Being unable to work out how to embed a picture in an existing discussion,

Being unable to work out how to embed a picture in an existing discussion, I took the easy way out…

Here is a first-draft of an MDF Eustathios. I haven’t worked out what all the holes are for, so I have put them in anyway. I suspect most of them aren’t needed in the way I have got them and I can rationalise that down to some screw posts, etc.

Since this first draft, I have looked more at the models and am confident I can mill the sliding components and the z-axis gantry. I will just need to make a couple of parts and assemble them for the more complex 3D items. My CNC is set up for flat sheets, not 3D milling, but using 2.5D techniques and lots of glue and clamps, I am confident it is do-able.

So far I have concentrated on the mechanical side - I haven’t really looked at the cabinet, but I think there is definitely room for improvement there - at the moment it is just a box with tabs and a few screws to lock it together.


Looks great. Just be cautious of weight for any aluminium parts. Heavy parts, High speeds and high acceleration will easily overcome stepper holding torque. I’d use nema 21s or high torque 17s if you have them already for cnc machines :).

Ccing @Richard_Horne

I wasn’t going to use any aluminium - all MDF and glue. Treating MDF with cyanoacrylate makes it amazingly tough, which is what I would do around screw holes, etc.

I have a ton of very shiny CF rods as well that I am thinking of putting on test as smooth shafts. I have some that take an 8mm linear bearing, but those bearings have sharp little runners - I suspect they would just eat up the surface of the CF acrylic.

ABS is .038 lb/cu in. (sorry for the ancient measuring schema) and MDF - the stuff I use made from tropical hardwood - is .037 lb/cu in - so almost identical. But… a lot of air in printed parts and there won’t be much in my milled MDF.

this looks more like an hbot/makerbot than eustathios. Not hating on it. I like the style. Just an observation

As it’s an exact dimensional copy of the sketchup model posted on here, including using its x-y gantry, but made in 6mm mdf (by taking the plastic components, slicing them into 6mm bits and assembling) I am unsure why it resembles an h-bot or makerbot - unless the eustathios is a copy of those?

Z-axis detail, including mounting plates, base plate, stepper, shaft, etc.

After doing some digging in my deformable materials notes, I’m tempted to try teflon extruded bar stock as the z-axis bearing. It is easy to fit into a piece of routed MDF and allows for really close tolerances when you face the MDF with some kind of melamine veneer, compared to accommodating a linear bearing and rod. I could almost make the entire interior dimension a sliding plate, and at the price, it’s cheap to put in 4 sliding bearing surfaces. With 16mm x 4mm bar at $15/kg, it is significantly cheaper than comparable smooth rod and bearings. The amount of melamine is paltry and my wood supplier is also the local veneer supplier - he probably has a metre off-cut I could skive off him…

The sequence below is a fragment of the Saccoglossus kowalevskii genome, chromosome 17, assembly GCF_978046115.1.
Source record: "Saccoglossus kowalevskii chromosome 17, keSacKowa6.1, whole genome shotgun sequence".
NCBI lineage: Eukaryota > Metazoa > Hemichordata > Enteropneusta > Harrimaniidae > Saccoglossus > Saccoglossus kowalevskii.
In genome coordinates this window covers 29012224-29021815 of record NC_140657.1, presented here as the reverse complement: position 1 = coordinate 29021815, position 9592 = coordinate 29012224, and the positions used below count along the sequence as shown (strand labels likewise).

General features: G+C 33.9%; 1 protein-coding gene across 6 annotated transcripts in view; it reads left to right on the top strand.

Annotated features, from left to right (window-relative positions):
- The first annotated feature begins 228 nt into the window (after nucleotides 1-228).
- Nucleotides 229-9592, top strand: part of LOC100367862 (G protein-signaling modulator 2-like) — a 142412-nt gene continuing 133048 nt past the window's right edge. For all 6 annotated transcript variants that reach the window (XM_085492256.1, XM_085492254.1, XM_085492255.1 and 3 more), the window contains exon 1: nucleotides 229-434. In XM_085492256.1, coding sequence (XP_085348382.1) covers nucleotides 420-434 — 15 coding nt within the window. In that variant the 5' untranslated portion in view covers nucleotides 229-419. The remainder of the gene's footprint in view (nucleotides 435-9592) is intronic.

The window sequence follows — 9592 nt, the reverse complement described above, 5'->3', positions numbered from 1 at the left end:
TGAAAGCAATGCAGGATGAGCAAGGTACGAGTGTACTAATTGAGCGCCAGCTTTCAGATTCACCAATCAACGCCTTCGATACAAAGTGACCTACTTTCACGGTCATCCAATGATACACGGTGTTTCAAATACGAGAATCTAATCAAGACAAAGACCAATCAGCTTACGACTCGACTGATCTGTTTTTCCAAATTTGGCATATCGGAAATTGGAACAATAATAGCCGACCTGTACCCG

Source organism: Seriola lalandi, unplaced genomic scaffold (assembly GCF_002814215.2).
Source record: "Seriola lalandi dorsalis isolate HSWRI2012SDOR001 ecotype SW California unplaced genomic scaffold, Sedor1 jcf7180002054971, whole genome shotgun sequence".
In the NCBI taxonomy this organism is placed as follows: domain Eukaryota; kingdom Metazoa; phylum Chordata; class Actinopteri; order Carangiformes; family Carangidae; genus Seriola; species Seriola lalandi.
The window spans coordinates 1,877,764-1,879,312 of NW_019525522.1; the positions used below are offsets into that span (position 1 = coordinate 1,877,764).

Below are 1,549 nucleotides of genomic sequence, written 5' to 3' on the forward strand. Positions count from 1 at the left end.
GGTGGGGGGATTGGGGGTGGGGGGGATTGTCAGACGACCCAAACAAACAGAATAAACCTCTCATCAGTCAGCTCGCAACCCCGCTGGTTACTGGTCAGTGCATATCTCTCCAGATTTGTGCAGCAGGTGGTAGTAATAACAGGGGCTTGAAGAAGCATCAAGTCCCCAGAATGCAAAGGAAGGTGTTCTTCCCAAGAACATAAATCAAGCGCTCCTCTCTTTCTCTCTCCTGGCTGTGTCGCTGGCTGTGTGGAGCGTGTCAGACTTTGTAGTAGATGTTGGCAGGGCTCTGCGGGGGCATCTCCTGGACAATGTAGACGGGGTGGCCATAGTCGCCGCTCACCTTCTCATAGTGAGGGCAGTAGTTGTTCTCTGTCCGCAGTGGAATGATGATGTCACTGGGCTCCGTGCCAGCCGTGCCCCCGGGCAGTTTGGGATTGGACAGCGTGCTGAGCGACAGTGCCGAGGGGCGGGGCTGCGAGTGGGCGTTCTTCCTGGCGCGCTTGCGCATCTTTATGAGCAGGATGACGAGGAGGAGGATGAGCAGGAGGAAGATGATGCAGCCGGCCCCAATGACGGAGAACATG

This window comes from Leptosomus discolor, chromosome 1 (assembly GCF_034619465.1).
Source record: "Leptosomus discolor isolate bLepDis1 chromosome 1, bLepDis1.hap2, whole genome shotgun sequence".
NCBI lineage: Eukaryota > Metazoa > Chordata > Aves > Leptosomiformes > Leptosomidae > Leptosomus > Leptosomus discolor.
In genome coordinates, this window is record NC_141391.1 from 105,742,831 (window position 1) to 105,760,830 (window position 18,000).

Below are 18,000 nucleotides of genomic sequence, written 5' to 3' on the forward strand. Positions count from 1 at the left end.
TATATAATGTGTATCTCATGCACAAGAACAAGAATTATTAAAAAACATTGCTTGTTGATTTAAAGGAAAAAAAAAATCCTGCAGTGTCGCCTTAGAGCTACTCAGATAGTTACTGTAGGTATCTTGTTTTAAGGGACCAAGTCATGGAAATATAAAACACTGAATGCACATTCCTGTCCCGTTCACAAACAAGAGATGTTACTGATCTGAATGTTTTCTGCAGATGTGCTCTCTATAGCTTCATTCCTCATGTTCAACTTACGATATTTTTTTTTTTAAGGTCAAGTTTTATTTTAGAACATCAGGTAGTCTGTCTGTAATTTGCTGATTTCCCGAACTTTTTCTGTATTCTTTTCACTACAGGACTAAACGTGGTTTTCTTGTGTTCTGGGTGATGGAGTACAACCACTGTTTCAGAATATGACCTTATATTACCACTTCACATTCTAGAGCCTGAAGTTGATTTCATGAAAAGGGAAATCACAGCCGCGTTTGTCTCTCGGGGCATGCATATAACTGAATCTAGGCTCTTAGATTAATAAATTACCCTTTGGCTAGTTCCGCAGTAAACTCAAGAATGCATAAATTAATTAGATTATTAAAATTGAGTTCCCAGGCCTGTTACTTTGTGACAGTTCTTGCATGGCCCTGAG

I’ve used PTFE for table-saw and router sleds, but not for a printer - I don’t see why it won’t work and the sliding coefficient is less than double that of a linear ball bearing.

Time to experiment, methinks.

@D_Rob it’s the slid3r mechanism. The red/blue lines at the back of the image are the ones I drew up about a year ago to explain the mechanism.
Incidentally @Mike_Thornbury ​, the ‘blue’ axis could be used for z stage. With one instance on oposing sides of the machine: that would then give 4 corner support for the bed. I’ve been meaning to try it but too busy atm.

So no screw or belt, just using spectra?

If so, that’s interesting.

it was the core xy you were thinking about?

That was quick! Nice Job @Mike_Thornbury and good luck with the design, any questions let me know #Sli3DR

Thanks @Richard_Horne It was quick and dirty, but having your originals was what made it accurate.

You can tell me, what are all the additional holes for? I see the one in front of the pair of pulleys is for the spectra anchor for one of the circuits, but there’s a lot of other holes I can’t see a reason for - except for electrical feed for the hotend.

@Mike_Thornbury Any spare holes you see are for routing the end-stop cables or wiring mounts etc. they do not have any specific reasons for being scattered around the machine, I just added some in the design so I could secure and route various cables.

The ‘spare’ holes on the X/Y carriage parts were to allow a single part to be printed, it’s identical, but at each end different mounting holes need to be used for the spectra line and bearing position.

After some quick tests, I only actually printed one single set of the main components, and a few minor revisions for fit, it all just worked. If I ever update the design I will spend a little more time on the industrial design aspect and optimization of parts and fastenings.

Good luck with it.

Thanks Rich. I thought that might be the case, but wasn’t sure.


Hey @Richard_Horne have you done anything special about a tensioning system for Sli3er? I couldn’t see anything on the sketchup docs.

@Mike_Thornbury ‘special’ tensioning system consists of the ends of the spectra line being wound around an M4 mounted bolt - see the images on Youmagine / my blog. You should run the machine for a while and then re-tighten around the M4 bolts+washers+nut. When tight the lines should twang.

I was thinking about a spring tensioner, but I don’t think it can achieve the required amount of tension. I’ve been reviewing old HP inkjet and scanner schematics to see how they did it. I should have paid better attention when I had them stripped down. Of course the new ones are all belt-drive, but the scanners all used to be line.